The Rise and Fall of The New Queer Cinema? Re-Assessing The State of Gay & Lesbian Film
by Eugene Hernandez
The phrase “New Queer Cinema” has long been associated with a landmark panel on January 25, 1992 here at the Sundance Film Festival. According to one attendee, the gathering brought together Christine Vachon, Gregg Araki, Todd Haynes, Derek Jarman, Jennie Livingston, Tom Kalin, Christopher Munch, Isaac Julien, and Marlon Riggs, among others, for a conversation that was moderated by writer B. Ruby Rich. Eleven years later, at a panel yesterday here at the Sundance Film Festival, Rich returned to re-assess the state of gay and lesbian film.
“Every movement has its moment,” Rich explained in her opening remarks, seated on a panel with Anne Stockwell from The Advocate, Strand Releasing co-president Marcus Hu, writer of “Soldier’s Girl” Ron Nyswaner, “Camp” writer/director Todd Graff, and producer Andrea Sperling. “Every movement has its beginning and end,” Rich continued, adding that she feels that in the case of queer cinema today, this is “certainly a different moment — not better or worse.”
“Gays and lesbians were hungry to see themselves on screen,” offered Marcus Hu (who produced and released “The Living End” and later co-founded Strand), considering the birth of the movement, “We came up with our own ways to do it.”
This summer, I spoke to Hu about the topic for another article. “I’d actually call the article, ‘The Rise and Fall of The New Queer Cinema,'” he said in July.
The queer films made in the early ’90s featured more experimentation, explained Andrea Sperling (whose producing credits include “The Living End,” “Desert Blue,” and “Pumpkin”) during the panel. “The stories seemed to be new,” she said at the panel. Today, she continued, the stories are “more and more mainstream, there does not seem to be as much experimentation.”
“To have panelists at the Golden Globes is not something that would have happened 10 years ago,” said Rich, referring to the fact that 1992 New Queer Cinema panel participants Christine Vachon and Todd Haynes were unable to participate in Monday’s discussion due to their Globes nominations for “Far From Heaven.”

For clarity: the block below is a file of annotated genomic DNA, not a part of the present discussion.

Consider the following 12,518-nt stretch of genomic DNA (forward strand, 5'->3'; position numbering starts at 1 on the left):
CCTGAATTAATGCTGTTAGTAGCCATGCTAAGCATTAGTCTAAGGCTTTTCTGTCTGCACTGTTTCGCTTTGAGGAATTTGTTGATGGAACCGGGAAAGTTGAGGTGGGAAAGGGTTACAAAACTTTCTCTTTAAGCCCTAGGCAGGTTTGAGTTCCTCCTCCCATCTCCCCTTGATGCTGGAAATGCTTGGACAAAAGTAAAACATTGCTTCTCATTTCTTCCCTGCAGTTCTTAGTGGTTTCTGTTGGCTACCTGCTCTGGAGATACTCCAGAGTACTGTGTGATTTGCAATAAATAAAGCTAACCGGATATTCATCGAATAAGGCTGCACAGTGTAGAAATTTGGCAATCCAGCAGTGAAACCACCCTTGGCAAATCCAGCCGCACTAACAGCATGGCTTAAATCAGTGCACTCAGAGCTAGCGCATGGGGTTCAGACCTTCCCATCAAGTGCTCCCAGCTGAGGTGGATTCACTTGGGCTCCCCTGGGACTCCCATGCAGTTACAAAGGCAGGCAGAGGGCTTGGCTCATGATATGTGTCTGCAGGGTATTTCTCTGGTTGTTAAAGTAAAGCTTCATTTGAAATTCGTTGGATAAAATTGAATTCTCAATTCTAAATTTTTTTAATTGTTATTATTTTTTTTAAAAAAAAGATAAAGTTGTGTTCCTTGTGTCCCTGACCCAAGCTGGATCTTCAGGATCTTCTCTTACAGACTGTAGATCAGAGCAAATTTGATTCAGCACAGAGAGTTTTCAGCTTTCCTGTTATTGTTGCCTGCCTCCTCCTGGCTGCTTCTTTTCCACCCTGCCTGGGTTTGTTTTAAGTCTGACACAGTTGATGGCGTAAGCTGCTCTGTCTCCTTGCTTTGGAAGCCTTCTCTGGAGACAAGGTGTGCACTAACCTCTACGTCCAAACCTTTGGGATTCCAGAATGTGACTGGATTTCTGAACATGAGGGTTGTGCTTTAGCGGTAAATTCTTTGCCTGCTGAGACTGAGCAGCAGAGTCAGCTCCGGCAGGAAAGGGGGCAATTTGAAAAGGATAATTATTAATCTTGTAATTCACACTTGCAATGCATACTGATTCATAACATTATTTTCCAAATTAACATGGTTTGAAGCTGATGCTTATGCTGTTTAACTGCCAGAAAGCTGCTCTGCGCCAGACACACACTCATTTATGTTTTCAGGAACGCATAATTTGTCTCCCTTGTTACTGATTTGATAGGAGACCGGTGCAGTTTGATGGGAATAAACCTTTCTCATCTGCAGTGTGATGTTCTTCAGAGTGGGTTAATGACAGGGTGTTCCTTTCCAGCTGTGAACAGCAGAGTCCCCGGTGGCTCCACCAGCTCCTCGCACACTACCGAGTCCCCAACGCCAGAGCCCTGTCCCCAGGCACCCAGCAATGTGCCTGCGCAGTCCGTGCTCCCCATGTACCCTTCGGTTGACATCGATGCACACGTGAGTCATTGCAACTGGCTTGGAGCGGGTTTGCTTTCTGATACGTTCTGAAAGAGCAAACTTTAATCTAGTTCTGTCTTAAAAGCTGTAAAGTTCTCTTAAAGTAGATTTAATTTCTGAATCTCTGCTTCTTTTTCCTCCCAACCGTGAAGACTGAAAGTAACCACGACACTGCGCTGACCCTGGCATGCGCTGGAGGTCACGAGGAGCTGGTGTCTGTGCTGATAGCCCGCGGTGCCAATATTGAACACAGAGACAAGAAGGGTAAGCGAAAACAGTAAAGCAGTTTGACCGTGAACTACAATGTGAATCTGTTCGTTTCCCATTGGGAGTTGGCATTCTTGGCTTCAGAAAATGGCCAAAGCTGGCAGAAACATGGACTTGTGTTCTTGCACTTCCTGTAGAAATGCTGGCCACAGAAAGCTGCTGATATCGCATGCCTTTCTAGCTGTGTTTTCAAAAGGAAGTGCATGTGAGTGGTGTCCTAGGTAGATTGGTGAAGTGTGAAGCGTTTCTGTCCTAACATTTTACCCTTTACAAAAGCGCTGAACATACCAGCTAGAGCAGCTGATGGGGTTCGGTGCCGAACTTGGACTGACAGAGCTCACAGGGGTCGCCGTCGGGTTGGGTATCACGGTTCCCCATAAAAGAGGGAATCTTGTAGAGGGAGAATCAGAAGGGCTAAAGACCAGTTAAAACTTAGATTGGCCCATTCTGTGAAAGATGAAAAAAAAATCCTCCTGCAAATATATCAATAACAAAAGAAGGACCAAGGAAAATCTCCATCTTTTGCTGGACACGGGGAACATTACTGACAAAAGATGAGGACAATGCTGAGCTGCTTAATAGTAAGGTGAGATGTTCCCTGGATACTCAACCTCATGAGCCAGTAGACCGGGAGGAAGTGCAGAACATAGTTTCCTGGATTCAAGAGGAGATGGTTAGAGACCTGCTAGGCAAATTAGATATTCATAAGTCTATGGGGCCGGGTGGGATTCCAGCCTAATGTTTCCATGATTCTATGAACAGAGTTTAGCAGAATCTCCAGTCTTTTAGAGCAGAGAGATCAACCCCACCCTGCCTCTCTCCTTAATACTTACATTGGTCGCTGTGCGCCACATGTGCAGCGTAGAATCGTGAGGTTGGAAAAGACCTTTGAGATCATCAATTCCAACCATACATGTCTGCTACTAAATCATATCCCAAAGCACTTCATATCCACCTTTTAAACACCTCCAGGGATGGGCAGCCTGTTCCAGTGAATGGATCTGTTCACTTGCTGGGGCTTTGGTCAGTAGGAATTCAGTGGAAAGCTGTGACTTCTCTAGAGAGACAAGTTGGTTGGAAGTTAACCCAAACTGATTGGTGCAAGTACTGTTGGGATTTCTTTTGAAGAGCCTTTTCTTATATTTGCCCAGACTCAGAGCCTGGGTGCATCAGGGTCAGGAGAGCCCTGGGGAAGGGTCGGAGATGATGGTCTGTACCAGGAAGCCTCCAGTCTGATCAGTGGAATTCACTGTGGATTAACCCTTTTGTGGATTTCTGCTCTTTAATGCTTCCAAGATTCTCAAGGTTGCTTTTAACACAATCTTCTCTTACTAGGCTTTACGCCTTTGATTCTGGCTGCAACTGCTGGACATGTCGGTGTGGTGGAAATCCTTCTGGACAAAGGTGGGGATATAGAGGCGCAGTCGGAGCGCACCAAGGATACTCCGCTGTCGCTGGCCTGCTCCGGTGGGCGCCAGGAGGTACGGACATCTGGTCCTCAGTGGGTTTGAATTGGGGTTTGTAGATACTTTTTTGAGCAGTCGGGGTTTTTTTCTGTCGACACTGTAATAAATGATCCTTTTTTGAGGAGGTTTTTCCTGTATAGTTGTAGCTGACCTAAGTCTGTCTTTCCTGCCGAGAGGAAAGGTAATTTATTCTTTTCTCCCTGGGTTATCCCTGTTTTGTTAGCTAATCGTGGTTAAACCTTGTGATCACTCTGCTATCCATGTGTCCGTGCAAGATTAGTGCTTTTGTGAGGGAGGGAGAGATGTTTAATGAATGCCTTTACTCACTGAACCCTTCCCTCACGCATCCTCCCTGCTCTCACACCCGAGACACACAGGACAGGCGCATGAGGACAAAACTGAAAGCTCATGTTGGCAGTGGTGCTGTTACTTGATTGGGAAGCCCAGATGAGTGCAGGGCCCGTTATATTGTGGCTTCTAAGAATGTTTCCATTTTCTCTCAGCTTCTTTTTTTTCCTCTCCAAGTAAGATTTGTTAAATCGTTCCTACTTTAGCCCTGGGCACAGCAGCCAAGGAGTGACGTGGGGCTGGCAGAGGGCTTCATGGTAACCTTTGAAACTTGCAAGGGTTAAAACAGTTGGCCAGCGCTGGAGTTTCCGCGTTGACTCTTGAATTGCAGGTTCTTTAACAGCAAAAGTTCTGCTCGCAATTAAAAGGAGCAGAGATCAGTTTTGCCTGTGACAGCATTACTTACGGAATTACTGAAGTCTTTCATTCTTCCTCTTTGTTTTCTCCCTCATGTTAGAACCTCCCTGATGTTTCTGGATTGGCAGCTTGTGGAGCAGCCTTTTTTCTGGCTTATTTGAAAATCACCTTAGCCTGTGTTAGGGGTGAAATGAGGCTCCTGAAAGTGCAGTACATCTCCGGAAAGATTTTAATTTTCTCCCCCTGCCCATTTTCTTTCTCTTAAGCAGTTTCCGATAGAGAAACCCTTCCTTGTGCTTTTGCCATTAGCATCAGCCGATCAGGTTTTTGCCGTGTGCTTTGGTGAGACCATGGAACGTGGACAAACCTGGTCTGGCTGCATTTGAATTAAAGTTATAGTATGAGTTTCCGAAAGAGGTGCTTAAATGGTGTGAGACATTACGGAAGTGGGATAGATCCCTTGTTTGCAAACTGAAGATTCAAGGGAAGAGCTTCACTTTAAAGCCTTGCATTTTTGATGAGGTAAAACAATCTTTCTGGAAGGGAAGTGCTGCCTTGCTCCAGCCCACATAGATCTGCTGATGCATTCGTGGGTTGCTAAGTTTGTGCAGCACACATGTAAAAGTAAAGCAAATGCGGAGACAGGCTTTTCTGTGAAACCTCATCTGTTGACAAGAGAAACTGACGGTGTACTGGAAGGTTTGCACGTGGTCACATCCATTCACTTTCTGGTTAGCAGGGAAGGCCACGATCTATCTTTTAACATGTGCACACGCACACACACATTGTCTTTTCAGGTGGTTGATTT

“With gay representation so readily available on TV, cable, etc., filmmakers aren’t up to creating the edgy gay imagery like Araki, Haynes, and Jarman,” continued Hu during our conversation in July. “Now it’s more like the mainstreaming of gay imagery, more like a homogenized version of gay lives.”
Four queer features were screened in competition at Sundance in 1992, along with a pair of queer movies in the Festival’s premiere section. “Without question,” explained the description of the panel in the 1992 Sundance Festival catalog, “Gay filmmaking is at the leading edge of the American independent-filmmaking movement in terms of innovation and aesthetic risk taking.”
Rich said that the most exciting queer films right now are coming from outside the United States. She singled out “Lan Yu” from China, “Madame Sata” from Brazil, Diego Lerman’s “Tan de Repente” from Argentina, and Monica Stanbrini’s “Gasoline,” which was recently acquired by Strand.
Among the queer-themed films screening at Sundance this year are Michael Burke’s “The Mudge Boy,” Fenton Bailey and Randy Barbato’s “Party Monster,” Jane Anderson’s “Normal,” Mark Rucker’s “Die Mommie Die,” Todd Graff’s “Camp,” Thom Fitzgerald’s “The Event,” “Soldier’s Girl,” and Duncan Roy’s “AKA.”
If Sundance attendees need further proof that queer cinema is firmly established here in Park City, they should look no further than the growth of the festival’s annual Queer Brunch, sponsored by Outfest and PlanetOut.com (along with Fine Line, ITVS, Power Up, Sundance Channel, Wolfe Video, and indieWIRE), which welcomes gay and lesbian attendees (and straight friends) at Sundance. This year’s event, the seventh annual Sunday morning brunch, was the largest yet, filling the Grubsteak Resaturant to capacity with nearly 400 attendees at the casual affair, among them a large group of celebrities including Macaulay Culkin, Olympia Dukakis, Chloe Sevigny, Seth Green, Sarah Polley, and Illeana Douglas, among others.
“Queer film always seems to be at a crossroads, and I think that is perhaps the nature of outsider art,” assessed Outfest Executive Director Stephen Gutwillig in a conversation with indieWIRE following the panel. But he cautioned, “Those of us waiting for the next wave of the new queer cinema, with its inherent promise and new voices and gritty, guerrilla homemade qualities, are possibly out of step with what a lot of our audiences seem to be responding to at film festivals and in the mainstream … that’s the challenge that many of us face, and we have a hard time.”
Concluding on a positive note, he said, “The contribution that queer independent film makes to what I guess you would call the independent mainstream is both profound and now permanent.”
What do you think about the current state of queer cinema?